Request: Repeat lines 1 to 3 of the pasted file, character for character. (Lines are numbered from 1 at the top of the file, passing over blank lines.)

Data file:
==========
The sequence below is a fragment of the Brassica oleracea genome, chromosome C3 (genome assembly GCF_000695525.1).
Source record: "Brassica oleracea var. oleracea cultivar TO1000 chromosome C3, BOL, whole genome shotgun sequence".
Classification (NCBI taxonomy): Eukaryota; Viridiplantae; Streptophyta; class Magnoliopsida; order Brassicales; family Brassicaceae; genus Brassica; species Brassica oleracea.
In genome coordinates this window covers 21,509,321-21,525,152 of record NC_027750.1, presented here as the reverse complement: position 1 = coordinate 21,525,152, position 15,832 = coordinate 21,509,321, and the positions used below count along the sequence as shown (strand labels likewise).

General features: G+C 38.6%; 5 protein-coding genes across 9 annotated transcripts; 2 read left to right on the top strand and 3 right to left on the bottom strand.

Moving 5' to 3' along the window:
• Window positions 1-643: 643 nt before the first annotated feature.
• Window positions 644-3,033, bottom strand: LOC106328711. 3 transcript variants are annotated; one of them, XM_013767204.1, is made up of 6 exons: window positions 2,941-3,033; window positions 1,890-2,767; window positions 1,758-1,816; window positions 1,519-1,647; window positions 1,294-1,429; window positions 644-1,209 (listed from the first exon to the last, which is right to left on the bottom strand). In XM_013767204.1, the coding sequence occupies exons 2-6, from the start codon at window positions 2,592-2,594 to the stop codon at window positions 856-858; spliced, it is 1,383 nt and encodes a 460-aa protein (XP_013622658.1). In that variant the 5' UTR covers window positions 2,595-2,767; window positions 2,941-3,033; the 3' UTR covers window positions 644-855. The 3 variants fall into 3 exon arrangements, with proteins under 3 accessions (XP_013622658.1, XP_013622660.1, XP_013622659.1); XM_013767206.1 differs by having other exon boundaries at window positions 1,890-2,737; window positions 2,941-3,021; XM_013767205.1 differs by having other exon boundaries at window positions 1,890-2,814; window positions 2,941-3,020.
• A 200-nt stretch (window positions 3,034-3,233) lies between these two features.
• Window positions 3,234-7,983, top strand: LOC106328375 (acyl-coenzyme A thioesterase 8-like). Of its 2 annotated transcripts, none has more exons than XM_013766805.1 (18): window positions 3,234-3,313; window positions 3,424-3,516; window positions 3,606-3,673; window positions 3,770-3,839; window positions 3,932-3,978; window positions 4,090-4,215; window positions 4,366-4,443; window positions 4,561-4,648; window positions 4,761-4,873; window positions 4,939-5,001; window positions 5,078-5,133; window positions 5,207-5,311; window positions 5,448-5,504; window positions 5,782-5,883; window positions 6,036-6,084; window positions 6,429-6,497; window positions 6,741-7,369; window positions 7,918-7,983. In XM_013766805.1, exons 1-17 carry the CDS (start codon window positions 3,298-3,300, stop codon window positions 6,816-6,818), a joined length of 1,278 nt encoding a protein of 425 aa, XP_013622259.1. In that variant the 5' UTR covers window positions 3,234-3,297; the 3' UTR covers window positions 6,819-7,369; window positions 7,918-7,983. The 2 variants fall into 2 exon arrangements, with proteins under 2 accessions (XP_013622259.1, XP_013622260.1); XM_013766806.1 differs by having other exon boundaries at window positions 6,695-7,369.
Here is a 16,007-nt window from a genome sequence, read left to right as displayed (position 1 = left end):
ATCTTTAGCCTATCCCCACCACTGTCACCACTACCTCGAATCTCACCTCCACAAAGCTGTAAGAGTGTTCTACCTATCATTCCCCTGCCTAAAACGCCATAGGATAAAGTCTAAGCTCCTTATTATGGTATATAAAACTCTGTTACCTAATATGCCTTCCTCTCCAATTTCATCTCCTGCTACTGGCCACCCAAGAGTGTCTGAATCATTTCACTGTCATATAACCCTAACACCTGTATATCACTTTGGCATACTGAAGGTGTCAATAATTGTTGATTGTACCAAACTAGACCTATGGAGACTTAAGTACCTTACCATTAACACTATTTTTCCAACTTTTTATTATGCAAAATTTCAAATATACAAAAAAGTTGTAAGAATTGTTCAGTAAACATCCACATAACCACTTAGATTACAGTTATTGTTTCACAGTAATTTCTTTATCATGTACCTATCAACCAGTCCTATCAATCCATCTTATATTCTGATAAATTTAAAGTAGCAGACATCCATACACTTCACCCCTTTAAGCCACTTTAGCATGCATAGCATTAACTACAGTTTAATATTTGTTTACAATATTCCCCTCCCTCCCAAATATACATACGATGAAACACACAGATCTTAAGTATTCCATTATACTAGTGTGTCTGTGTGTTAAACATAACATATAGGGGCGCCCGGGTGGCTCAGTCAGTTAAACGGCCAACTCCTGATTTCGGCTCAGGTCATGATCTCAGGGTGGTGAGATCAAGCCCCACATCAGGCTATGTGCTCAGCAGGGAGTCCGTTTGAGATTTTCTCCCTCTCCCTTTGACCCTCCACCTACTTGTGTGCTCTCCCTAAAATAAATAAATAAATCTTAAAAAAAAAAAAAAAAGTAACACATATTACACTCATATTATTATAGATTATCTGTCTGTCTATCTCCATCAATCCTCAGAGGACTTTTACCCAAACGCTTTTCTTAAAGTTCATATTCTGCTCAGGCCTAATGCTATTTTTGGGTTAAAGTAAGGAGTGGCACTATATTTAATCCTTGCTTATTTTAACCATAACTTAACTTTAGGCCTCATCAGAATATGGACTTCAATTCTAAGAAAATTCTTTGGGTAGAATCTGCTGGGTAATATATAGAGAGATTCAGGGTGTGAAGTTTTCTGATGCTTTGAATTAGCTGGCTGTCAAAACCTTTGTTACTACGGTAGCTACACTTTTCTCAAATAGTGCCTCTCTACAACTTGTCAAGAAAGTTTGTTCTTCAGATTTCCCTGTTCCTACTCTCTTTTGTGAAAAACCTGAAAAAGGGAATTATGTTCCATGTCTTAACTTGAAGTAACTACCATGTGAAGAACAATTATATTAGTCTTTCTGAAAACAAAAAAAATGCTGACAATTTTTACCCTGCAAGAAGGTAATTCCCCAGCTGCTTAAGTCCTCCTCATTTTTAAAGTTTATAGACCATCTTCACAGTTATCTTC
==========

The sequence below is a fragment of the Brassica oleracea genome, chromosome C3 (genome assembly GCF_000695525.1).
Source record: "Brassica oleracea var. oleracea cultivar TO1000 chromosome C3, BOL, whole genome shotgun sequence".
Classification (NCBI taxonomy): Eukaryota; Viridiplantae; Streptophyta; class Magnoliopsida; order Brassicales; family Brassicaceae; genus Brassica; species Brassica oleracea.